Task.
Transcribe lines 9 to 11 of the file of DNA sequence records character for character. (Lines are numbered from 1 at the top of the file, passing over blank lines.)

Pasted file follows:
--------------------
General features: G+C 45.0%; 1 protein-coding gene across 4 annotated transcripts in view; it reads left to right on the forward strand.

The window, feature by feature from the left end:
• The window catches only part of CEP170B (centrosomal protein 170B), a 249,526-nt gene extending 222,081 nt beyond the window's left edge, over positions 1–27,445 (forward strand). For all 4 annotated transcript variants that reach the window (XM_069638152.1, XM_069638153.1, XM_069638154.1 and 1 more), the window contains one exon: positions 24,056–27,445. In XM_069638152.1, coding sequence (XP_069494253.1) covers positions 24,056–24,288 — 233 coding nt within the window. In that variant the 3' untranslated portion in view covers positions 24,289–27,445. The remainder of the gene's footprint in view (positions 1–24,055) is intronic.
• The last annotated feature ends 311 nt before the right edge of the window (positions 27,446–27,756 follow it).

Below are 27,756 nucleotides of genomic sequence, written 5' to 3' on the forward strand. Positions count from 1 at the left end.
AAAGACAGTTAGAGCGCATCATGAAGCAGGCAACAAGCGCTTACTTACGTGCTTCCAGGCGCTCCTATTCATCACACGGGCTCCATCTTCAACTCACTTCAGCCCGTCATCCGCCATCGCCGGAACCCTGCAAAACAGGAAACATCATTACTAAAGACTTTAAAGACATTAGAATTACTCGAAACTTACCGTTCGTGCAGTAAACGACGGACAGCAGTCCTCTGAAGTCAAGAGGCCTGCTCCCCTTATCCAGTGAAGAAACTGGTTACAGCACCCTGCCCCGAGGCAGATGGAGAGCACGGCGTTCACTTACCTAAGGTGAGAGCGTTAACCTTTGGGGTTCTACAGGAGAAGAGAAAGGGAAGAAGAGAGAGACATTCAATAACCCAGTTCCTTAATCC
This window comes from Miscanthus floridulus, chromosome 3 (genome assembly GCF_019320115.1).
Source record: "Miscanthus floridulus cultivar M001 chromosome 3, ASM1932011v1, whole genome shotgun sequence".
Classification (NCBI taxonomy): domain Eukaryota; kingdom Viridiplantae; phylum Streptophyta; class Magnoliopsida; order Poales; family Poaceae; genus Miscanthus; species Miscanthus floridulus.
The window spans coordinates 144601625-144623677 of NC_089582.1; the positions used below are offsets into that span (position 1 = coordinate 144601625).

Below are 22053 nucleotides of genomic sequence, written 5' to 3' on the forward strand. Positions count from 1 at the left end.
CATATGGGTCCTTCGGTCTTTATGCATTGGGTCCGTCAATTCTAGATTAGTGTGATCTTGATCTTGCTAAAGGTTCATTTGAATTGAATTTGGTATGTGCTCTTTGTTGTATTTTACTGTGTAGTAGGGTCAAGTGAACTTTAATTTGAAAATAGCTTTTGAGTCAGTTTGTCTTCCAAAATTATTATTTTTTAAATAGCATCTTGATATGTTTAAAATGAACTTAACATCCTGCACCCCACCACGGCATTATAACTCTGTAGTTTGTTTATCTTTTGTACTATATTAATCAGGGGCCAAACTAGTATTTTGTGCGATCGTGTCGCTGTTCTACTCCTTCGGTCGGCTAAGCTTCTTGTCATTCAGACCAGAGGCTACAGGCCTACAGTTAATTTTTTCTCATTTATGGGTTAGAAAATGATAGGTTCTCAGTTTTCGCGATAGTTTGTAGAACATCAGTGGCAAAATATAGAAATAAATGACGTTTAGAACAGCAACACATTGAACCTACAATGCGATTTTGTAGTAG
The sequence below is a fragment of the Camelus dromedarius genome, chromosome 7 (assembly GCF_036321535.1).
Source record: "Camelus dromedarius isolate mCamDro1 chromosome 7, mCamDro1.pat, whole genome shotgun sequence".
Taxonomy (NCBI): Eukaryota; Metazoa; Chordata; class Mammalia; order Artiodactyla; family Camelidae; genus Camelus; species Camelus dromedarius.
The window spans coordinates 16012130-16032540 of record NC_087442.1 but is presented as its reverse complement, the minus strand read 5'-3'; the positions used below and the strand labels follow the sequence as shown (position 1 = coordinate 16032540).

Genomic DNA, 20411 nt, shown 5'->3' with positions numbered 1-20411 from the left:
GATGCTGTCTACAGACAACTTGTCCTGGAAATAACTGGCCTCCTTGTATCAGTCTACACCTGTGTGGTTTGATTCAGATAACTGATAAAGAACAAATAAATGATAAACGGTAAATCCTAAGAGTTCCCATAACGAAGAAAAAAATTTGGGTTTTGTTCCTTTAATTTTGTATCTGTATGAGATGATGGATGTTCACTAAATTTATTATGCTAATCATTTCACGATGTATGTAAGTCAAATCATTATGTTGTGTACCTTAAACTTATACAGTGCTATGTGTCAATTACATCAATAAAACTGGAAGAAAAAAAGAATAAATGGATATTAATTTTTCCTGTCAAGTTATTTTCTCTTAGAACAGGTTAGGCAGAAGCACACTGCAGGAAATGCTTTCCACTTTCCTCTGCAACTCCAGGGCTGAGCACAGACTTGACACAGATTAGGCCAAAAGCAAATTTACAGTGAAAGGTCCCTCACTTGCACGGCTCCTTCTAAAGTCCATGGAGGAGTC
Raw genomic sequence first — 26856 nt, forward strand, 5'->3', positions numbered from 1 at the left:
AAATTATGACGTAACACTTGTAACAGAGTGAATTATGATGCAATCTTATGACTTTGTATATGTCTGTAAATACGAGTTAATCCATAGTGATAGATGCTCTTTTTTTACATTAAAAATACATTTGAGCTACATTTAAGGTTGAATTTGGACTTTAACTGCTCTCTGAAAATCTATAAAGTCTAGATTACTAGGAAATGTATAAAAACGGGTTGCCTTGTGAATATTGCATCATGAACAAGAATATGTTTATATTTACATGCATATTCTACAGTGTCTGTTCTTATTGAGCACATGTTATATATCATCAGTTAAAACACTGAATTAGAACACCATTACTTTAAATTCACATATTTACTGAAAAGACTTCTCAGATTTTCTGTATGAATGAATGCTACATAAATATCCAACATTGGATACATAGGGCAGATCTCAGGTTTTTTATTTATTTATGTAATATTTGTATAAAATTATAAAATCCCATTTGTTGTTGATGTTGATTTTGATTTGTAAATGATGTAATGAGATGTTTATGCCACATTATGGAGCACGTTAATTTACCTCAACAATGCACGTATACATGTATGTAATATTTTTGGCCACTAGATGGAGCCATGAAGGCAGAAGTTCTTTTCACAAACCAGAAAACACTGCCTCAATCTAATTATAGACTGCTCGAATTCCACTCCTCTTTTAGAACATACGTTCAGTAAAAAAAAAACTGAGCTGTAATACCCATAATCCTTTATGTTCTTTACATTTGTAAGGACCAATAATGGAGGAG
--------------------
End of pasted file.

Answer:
Classification (NCBI taxonomy): domain Eukaryota; kingdom Viridiplantae; phylum Streptophyta; class Magnoliopsida; order Poales; family Poaceae; genus Miscanthus; species Miscanthus floridulus.
The window spans coordinates 144601625-144623677 of NC_089582.1; the positions used below are offsets into that span (position 1 = coordinate 144601625).

Below are 22053 nucleotides of genomic sequence, written 5' to 3' on the forward strand. Positions count from 1 at the left end.